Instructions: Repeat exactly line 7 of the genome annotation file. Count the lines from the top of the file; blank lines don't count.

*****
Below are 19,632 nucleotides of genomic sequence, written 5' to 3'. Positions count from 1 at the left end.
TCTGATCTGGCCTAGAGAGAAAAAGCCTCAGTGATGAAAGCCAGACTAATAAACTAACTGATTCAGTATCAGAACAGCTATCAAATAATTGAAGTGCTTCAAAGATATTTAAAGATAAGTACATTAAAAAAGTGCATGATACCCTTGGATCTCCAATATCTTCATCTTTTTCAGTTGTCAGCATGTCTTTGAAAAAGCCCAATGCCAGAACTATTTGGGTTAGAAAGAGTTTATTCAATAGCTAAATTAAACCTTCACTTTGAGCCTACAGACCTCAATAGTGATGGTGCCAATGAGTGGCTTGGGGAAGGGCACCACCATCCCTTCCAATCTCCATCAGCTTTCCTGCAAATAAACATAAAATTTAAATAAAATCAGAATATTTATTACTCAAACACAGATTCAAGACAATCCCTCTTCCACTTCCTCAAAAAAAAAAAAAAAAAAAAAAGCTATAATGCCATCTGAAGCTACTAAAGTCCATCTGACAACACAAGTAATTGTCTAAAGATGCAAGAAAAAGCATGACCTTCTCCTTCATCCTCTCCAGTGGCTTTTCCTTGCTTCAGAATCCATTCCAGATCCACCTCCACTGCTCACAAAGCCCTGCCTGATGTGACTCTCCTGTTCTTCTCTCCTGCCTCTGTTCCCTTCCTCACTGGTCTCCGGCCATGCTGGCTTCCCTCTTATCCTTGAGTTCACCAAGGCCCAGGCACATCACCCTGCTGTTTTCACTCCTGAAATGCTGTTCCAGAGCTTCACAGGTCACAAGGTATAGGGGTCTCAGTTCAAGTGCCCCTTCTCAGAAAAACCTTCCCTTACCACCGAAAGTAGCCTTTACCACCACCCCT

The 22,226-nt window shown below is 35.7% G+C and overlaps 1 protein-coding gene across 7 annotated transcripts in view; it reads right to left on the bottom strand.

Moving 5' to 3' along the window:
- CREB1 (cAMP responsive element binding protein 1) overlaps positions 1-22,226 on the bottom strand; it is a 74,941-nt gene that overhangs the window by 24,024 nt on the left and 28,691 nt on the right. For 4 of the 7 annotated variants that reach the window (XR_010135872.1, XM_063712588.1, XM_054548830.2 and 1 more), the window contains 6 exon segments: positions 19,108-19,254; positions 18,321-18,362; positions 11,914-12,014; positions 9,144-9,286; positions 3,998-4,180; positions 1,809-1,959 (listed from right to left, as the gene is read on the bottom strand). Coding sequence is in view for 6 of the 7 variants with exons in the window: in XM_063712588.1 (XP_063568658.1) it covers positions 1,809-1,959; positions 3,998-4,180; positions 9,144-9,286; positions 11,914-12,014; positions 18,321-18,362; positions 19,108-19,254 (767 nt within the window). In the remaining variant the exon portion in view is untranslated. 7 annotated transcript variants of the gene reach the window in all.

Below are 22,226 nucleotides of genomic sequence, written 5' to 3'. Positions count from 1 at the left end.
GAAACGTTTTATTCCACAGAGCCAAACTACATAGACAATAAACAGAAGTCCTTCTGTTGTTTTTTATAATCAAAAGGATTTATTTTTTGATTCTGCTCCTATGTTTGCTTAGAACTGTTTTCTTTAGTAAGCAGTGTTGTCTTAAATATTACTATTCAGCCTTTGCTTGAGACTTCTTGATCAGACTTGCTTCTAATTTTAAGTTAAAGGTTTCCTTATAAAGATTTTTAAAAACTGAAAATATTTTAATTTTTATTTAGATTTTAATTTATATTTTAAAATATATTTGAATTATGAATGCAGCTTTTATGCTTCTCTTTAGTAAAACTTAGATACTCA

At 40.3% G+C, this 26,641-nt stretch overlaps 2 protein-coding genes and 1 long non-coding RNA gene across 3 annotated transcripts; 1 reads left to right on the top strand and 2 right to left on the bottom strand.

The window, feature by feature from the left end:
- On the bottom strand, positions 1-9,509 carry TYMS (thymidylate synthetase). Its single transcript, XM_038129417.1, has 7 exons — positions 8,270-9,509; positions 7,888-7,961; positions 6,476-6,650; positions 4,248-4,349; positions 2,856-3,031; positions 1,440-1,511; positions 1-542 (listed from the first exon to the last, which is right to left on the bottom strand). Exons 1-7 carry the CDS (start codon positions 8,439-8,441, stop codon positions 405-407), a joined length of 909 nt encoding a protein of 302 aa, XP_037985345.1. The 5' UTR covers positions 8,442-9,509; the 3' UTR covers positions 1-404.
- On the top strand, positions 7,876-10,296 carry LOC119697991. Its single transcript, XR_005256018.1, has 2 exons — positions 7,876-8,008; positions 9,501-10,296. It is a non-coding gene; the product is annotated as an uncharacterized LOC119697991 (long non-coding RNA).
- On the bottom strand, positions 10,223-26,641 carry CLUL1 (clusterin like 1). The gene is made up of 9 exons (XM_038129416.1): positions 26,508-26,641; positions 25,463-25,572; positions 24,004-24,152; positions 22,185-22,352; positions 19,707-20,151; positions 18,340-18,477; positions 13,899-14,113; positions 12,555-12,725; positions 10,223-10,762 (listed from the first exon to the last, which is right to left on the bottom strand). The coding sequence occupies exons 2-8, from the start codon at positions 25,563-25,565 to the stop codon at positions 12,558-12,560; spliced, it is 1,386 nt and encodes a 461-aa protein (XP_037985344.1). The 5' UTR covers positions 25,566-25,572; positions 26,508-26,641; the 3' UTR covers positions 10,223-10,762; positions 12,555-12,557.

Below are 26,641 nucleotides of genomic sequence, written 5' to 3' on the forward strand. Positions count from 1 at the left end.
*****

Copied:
GAAACGTTTTATTCCACAGAGCCAAACTACATAGACAATAAACAGAAGTCCTTCTGTTGTTTTTTATAATCAAAAGGATTTATTTTTTGATTCTGCTCCTATGTTTGCTTAGAACTGTTTTCTTTAGTAAGCAGTGTTGTCTTAAATATTACTATTCAGCCTTTGCTTGAGACTTCTTGATCAGACTTGCTTCTAATTTTAAGTTAAAGGTTTCCTTATAAAGATTTTTAAAAACTGAAAATATTTTAATTTTTATTTAGATTTTAATTTATATTTTAAAATATATTTGAATTATGAATGCAGCTTTTATGCTTCTCTTTAGTAAAACTTAGATACTCA